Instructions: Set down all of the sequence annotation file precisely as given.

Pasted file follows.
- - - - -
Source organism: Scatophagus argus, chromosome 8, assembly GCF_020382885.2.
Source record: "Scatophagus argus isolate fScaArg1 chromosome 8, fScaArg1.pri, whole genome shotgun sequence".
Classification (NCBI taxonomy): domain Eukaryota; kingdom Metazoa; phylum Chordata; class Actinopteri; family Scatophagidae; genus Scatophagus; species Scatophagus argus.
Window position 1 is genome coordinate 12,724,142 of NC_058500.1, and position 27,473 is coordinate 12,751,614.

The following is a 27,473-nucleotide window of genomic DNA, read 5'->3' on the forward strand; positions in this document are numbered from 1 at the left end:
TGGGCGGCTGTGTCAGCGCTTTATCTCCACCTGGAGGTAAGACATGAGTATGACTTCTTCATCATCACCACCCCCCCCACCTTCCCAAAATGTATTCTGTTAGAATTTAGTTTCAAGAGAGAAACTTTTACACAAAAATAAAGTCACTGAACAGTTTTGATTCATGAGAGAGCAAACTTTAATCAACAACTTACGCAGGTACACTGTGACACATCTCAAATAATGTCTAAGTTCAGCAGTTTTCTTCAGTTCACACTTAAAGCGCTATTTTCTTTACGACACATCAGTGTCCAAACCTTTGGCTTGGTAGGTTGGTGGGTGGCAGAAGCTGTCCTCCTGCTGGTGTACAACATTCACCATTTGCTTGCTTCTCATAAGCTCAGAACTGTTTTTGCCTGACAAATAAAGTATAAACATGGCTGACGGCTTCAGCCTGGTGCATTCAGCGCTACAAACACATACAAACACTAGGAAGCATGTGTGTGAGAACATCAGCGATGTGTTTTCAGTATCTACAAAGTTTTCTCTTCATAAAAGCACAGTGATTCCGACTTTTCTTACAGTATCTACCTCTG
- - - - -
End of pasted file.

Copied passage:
Source organism: Scatophagus argus, chromosome 8, assembly GCF_020382885.2.
Source record: "Scatophagus argus isolate fScaArg1 chromosome 8, fScaArg1.pri, whole genome shotgun sequence".
Classification (NCBI taxonomy): domain Eukaryota; kingdom Metazoa; phylum Chordata; class Actinopteri; family Scatophagidae; genus Scatophagus; species Scatophagus argus.
Window position 1 is genome coordinate 12,724,142 of NC_058500.1, and position 27,473 is coordinate 12,751,614.

The following is a 27,473-nucleotide window of genomic DNA, read 5'->3' on the forward strand; positions in this document are numbered from 1 at the left end:
TGGGCGGCTGTGTCAGCGCTTTATCTCCACCTGGAGGTAAGACATGAGTATGACTTCTTCATCATCACCACCCCCCCCACCTTCCCAAAATGTATTCTGTTAGAATTTAGTTTCAAGAGAGAAACTTTTACACAAAAATAAAGTCACTGAACAGTTTTGATTCATGAGAGAGCAAACTTTAATCAACAACTTACGCAGGTACACTGTGACACATCTCAAATAATGTCTAAGTTCAGCAGTTTTCTTCAGTTCACACTTAAAGCGCTATTTTCTTTACGACACATCAGTGTCCAAACCTTTGGCTTGGTAGGTTGGTGGGTGGCAGAAGCTGTCCTCCTGCTGGTGTACAACATTCACCATTTGCTTGCTTCTCATAAGCTCAGAACTGTTTTTGCCTGACAAATAAAGTATAAACATGGCTGACGGCTTCAGCCTGGTGCATTCAGCGCTACAAACACATACAAACACTAGGAAGCATGTGTGTGAGAACATCAGCGATGTGTTTTCAGTATCTACAAAGTTTTCTCTTCATAAAAGCACAGTGATTCCGACTTTTCTTACAGTATCTACCTCTG